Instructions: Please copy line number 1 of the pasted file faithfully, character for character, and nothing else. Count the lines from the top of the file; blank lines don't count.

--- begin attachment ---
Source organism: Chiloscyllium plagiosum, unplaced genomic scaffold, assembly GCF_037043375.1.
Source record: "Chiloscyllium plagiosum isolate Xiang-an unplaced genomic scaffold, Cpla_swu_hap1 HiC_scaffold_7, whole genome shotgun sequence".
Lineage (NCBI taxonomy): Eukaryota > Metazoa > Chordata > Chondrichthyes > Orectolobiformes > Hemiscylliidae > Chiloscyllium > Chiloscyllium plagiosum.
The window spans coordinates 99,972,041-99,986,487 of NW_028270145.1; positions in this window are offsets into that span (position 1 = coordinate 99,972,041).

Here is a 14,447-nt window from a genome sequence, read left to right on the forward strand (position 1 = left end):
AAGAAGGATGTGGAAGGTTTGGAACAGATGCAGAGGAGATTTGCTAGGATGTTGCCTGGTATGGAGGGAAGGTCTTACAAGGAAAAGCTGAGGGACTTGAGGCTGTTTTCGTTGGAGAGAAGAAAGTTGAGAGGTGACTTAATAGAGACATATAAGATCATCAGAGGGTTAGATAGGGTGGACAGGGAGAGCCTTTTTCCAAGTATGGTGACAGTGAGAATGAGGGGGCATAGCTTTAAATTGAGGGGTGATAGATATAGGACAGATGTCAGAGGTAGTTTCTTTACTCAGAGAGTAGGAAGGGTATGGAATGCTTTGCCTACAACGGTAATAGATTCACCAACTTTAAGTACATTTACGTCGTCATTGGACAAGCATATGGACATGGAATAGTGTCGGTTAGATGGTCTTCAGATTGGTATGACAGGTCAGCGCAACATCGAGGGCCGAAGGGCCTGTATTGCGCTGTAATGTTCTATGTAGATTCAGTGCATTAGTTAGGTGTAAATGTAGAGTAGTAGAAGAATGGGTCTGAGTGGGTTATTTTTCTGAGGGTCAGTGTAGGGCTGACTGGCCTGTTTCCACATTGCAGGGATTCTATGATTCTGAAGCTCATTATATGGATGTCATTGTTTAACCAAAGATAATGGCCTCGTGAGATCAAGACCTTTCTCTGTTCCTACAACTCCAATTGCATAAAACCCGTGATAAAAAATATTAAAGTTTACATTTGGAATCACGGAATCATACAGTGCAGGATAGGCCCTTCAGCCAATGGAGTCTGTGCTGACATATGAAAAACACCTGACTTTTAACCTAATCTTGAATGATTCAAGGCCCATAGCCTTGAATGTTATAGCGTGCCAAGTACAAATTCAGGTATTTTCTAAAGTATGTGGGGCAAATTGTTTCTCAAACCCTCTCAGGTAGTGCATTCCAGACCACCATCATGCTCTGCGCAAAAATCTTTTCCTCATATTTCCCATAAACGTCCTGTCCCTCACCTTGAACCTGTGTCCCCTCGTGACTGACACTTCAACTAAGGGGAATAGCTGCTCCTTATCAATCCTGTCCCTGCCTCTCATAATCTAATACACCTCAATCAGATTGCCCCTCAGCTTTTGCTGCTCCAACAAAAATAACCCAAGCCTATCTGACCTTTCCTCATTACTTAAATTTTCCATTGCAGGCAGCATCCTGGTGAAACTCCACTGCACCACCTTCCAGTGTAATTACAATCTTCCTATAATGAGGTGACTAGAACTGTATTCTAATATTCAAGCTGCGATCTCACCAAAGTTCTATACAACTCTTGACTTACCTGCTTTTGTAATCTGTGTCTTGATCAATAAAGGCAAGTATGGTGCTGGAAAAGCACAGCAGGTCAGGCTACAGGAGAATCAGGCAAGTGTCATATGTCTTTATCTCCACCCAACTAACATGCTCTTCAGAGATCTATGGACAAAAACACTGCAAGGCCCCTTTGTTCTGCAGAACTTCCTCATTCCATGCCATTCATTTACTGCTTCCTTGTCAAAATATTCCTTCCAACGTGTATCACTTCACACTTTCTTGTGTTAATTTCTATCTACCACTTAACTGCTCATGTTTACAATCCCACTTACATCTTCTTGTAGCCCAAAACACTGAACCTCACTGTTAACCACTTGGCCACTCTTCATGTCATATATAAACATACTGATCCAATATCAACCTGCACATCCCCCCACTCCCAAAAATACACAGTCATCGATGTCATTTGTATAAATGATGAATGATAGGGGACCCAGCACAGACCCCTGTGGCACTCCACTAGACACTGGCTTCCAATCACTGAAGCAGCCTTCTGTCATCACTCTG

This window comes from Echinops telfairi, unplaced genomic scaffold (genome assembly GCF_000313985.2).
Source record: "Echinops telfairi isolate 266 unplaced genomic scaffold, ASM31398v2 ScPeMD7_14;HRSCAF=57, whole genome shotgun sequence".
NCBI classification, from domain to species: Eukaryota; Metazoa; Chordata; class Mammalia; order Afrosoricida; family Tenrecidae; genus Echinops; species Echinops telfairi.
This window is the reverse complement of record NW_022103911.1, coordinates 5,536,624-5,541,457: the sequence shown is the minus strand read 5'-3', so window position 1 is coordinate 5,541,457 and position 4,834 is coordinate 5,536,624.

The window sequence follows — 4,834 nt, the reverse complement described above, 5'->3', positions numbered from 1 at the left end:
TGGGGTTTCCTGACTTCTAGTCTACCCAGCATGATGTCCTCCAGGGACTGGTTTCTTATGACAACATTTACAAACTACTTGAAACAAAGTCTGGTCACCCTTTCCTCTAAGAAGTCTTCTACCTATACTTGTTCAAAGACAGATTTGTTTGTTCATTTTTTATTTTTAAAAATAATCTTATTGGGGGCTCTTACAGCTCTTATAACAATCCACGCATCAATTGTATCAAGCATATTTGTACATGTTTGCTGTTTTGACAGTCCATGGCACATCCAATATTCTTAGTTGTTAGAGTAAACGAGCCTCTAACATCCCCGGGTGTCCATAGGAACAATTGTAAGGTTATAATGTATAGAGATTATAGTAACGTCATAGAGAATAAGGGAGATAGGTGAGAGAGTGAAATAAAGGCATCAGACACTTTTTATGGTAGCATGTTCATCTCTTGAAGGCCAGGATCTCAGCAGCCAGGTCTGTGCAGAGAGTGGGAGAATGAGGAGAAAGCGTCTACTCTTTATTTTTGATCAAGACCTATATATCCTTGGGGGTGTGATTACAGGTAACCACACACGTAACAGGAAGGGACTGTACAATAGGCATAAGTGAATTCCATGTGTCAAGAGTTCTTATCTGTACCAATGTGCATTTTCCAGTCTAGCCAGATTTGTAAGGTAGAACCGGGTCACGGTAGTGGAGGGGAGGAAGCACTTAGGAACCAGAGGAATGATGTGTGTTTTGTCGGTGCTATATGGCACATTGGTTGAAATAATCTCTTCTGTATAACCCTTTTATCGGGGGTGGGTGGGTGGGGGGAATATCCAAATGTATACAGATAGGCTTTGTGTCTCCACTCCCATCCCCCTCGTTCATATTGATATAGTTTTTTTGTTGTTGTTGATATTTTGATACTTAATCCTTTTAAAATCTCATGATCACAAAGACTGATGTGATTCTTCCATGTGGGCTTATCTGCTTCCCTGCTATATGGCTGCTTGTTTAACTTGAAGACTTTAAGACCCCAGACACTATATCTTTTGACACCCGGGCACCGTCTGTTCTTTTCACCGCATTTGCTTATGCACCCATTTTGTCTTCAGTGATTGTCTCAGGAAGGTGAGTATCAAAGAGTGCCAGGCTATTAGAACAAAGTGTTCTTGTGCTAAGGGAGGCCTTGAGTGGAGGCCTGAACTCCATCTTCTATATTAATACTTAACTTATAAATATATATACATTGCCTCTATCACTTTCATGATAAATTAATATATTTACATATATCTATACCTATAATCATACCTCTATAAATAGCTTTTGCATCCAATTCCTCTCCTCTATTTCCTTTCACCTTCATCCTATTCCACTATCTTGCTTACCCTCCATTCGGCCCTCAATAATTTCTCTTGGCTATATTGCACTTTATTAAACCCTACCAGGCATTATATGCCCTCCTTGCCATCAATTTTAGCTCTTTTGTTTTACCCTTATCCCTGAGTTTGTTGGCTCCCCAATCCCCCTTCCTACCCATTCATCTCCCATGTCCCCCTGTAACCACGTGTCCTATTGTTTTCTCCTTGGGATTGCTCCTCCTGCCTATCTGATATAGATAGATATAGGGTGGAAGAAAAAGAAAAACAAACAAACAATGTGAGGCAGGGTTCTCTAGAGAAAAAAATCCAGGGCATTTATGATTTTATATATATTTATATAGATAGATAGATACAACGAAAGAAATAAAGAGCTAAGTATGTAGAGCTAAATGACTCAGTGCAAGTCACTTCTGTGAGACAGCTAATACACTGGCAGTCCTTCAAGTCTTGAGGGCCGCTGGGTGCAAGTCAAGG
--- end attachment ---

Source organism: Chiloscyllium plagiosum, unplaced genomic scaffold, assembly GCF_037043375.1.